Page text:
Boz Scaggs

Boz Scaggs

by Boz Scaggs
3.6 3

CD

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Overview

Boz Scaggs

Departing from the Steve Miller Band after a two-album stint, Boz Scaggs found himself on his own but not without support. Rolling Stone publisher Jann Wenner, his friend, helped him sign with Atlantic Records and the label had him set up shop in Muscle Shoals, recording his debut album with that legendary set of studio musicians, known for their down-and-dirty backing work for Aretha Franklin and Wilson Pickett, among many other Southern soul legends. The Muscle Shoals rhythm section, occasionally augmented by guitarist Duane Allman, gives this music genuine grit, but this isn't necessarily a straight-up blue-eyed soul record, even if the opening "I'm Easy" and "I'll Be Long Gone" are certainly as deeply soulful as anything cut at Muscle Shoals. Even at this early stage Scaggs wasn't content to stay in one place, and he crafted a kind of Americana fantasia here, also dabbling in country and blues along with the soul and R&B that grounds this record. If the country shuffle "Now You're Gone" sounds just slightly a shade bit too vaudeville for its own good, it only stands out because the rest of the record is pitch-perfect, from the Jimmie Rodgers cover "Waiting for a Train" and the folky "Look What I Got!" to the extended 11-minute blues workout "Loan Me a Dime," which functions as much as a showcase for a blazing Duane Allman as it does for Boz. But even with that show-stealing turn, and even with the Muscle Shoals musicians giving this album its muscle and part of its soul, this album is still thoroughly a showcase for Boz Scaggs' musical vision, which even at this stage is wide and deep. It would grow smoother and more assured over the years, but the slight bit of raggedness suits the funky, down-home performances and helps make this not only a great debut, but also an enduring blue-eyed soul masterpiece.

Product Details

Release Date: 10/25/1990
Label: Atlantic
UPC: 0075678154522
catalogNumber: 19166
Rank: 69003

Album Credits

Performance Credits

Boz Scaggs   Primary Artist,Guitar,Vocals
Tracy Nelson   Vocals,Background Vocals
Jeanie Greene   Background Vocals
Duane Allman   Dobro,Guitar,Slide Guitar
Joe Arnold   Saxophone,Tenor Saxophone
Barry Beckett   Keyboards
Ben Cauley   Trumpet
Charles Chalmers   Saxophone,Tenor Saxophone
Joyce Dunn   Vocals,Background Vocals
Jeannie Green   Background Vocals
Roger Hawkins   Drums
Eddie Hinton   Dobro,Guitar,Slide Guitar
Mary Holladay   Vocals
David Hood   Bass
Jimmy Johnson   Guitar
Lester   Fiddle,Violin
Gene Miller   Trombone,Trumpet
James Mitchell   Saxophone,Baritone Saxophone
Floyd Newman   Saxophone,Baritone Saxophone
Irma Routen   Vocals,Background Vocals
Donna Thatcher   Background Vocals
Mary Holliday   Background Vocals

Technical Credits

Fenton Robinson   Composer
Jimmie Rodgers   Composer
Boz Scaggs   Composer,Producer
Marlin Greene   Producer,Engineer
Barry Beckett   Composer
Tom Perry   Remixing
Jann Wenner   Producer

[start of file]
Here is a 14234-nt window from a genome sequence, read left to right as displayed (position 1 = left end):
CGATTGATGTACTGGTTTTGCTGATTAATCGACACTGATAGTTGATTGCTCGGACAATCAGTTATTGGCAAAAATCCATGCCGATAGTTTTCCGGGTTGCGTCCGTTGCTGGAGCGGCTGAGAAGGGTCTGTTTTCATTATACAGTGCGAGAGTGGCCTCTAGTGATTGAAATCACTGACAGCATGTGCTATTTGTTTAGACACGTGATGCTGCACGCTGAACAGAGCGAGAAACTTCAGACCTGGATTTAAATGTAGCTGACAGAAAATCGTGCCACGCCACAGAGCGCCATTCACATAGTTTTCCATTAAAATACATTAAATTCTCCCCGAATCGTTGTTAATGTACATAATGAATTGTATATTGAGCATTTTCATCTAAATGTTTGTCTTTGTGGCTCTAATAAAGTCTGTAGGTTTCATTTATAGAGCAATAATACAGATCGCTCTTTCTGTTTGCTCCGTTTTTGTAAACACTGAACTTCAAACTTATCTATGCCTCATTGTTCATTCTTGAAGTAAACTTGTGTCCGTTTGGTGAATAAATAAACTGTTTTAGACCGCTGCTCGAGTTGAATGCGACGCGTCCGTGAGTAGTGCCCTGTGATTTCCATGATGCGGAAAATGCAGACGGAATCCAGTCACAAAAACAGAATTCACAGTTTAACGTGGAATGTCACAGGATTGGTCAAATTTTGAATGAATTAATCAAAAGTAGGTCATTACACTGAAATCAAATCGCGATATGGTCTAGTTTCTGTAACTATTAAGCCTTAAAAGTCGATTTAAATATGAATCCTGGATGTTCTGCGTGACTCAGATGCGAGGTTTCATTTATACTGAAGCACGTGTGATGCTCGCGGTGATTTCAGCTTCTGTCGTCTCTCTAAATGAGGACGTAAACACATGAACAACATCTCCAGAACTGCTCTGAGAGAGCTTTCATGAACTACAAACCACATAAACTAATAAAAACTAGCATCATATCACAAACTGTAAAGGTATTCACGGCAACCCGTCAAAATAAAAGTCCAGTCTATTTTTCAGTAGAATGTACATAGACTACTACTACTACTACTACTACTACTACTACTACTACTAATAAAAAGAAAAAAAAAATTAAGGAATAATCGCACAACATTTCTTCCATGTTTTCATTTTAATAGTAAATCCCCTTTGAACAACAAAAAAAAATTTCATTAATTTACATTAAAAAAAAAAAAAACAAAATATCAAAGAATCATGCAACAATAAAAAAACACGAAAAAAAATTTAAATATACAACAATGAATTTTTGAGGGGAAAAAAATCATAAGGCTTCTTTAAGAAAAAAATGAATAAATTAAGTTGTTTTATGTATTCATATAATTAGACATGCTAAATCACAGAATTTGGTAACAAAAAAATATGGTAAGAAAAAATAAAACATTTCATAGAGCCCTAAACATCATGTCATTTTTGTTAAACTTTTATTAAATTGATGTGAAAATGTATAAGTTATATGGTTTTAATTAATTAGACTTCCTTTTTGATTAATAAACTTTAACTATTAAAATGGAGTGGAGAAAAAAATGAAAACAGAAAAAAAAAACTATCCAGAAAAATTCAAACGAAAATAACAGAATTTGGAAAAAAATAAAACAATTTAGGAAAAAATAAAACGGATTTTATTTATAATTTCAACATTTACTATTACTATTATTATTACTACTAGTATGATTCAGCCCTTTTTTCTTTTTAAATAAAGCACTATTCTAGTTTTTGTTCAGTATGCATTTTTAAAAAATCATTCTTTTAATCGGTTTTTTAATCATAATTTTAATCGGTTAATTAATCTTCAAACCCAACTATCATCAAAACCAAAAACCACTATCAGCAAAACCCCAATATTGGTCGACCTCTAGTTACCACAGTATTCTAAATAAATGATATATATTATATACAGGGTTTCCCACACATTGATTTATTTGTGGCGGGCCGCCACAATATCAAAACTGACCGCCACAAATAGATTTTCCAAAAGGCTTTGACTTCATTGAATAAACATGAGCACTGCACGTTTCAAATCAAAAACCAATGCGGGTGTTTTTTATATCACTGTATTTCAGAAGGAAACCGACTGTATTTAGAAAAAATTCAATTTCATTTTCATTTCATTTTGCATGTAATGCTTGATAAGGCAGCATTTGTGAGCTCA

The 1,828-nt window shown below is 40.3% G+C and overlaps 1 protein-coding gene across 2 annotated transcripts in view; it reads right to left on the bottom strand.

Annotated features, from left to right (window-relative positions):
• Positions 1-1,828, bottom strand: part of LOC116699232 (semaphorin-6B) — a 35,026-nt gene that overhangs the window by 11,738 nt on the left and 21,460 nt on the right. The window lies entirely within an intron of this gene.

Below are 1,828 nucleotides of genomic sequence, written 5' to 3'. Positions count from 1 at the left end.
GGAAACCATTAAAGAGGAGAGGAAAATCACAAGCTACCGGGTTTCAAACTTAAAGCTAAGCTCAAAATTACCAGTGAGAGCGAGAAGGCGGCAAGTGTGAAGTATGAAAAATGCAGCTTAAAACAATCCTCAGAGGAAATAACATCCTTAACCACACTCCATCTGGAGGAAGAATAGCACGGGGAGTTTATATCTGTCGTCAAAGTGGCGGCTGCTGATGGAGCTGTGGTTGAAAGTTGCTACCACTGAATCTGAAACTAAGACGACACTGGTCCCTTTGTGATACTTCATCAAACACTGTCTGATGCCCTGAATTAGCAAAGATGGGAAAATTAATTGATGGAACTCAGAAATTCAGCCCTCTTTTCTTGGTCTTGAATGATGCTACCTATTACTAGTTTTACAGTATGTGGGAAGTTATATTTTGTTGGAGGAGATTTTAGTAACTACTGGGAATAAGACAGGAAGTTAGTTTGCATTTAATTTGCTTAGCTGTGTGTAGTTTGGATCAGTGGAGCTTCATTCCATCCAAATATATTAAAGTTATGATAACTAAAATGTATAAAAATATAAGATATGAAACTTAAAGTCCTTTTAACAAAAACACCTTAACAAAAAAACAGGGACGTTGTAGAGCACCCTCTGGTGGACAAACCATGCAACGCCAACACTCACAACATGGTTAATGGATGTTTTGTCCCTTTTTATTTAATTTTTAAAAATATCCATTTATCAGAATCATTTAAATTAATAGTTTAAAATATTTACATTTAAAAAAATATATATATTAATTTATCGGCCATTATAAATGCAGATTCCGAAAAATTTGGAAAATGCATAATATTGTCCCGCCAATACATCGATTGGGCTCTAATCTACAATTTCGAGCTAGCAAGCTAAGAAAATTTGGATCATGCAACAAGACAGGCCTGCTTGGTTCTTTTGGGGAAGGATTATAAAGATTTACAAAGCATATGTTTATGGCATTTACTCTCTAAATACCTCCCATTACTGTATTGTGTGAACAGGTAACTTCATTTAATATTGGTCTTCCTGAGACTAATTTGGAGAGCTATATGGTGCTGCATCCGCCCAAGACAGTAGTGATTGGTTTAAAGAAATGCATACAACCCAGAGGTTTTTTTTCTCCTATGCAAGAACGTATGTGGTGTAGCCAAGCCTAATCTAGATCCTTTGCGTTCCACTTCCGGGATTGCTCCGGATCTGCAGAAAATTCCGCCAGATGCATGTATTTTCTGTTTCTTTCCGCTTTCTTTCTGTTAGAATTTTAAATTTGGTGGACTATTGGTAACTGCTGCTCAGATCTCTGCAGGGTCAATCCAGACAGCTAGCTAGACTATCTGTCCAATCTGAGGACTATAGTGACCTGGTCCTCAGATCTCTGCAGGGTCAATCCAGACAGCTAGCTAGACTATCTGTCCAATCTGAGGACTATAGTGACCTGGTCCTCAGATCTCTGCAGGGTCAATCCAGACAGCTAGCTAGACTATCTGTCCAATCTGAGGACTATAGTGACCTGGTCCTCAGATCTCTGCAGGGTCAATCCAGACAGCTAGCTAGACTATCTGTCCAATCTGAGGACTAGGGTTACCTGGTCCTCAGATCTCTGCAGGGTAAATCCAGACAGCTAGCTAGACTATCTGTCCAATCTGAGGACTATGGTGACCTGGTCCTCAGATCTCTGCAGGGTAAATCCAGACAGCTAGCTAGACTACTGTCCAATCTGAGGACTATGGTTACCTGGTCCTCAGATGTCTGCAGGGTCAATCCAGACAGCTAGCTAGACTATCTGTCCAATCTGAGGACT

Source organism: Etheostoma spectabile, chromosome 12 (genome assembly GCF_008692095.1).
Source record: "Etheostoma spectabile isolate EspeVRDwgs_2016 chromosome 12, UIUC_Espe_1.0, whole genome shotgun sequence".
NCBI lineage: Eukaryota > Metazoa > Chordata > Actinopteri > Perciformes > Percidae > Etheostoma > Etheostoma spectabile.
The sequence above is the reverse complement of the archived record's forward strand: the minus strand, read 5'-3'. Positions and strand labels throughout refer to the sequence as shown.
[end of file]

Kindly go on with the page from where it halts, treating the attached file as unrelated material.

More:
Jesse Anderson   Composer
Mike Middlebrook   Composer
Elaine Mayes   Cover Photo

Customer Reviews

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Boz Scaggs 3.7 out of 5 based on 0 ratings. 3 reviews.
Guest More than 1 year ago
There are plenty of examples of albums (CDs) where the purchase price entitles you to access one or two excellent songs from a generally drab list of recordings (hence the success of greatest hits CD's). In this example, Scaggs' version of Fenton Robinson's "Loan Me A Dime" is the price of admission - as you listen to the preceding songs (to me, a pretty weak effort), you wonder if there is more to the CD than filler material - then Dime begins. An excellent example of how a superb back-up band brings a classic tune to life. Duane Allan is superb as is Roger Hawkins. A better investment, to get at this song, is Duane Allman's "Anthology". Or, if you want Scaggs' pop tunes, the My Time anthology album is probably worhtwhile.
Guest More than 1 year ago
This isn't pop, disco, or smooth jazz, but the great sounds of a singer and a band digging into the rich earth of America's musical heritage. Boz Scaggs got a great education in the blues from his work with Steve Miller, and then went solo with this inspired debut album. Like Rod Stewart and Jeff Beck, at the end of the Sixties, Scaggs explored the roots of rock, here reviving even the ghost of Jimmie Rodgers' "Waiting for a Train." With beautiful horn and organ accompaniment by the folks from Muscle Shoals, and guitar work from none other than Duane Allman, Scaggs gives great, soulful voice to these songs. This music sounds as fresh, rich, lively, and adventurous today as it did in 1969. If you like your music Austin-style, a bit off the beaten track, you'll love this album. For me, this is a must-have CD, and a heck of a bargain at that.
Guest More than 1 year ago
You ask me to tell you what I think of the "TITLE" of Boz' first solo album for this review? If you didn't know who he was then, the title meant nothing. Once I heard him, his name stayed in my brain and I bought this album-and many after that. If you love blues, THIS one is his best. The songs on this album are pure Boz at his "bluesy" down-home best! He gets to the heart of the blues we all feel at times. I have to stop saying "album" because he's now on a CD. Buy it! His refrains will stick in your brain, and you will want to hear the CD again and again.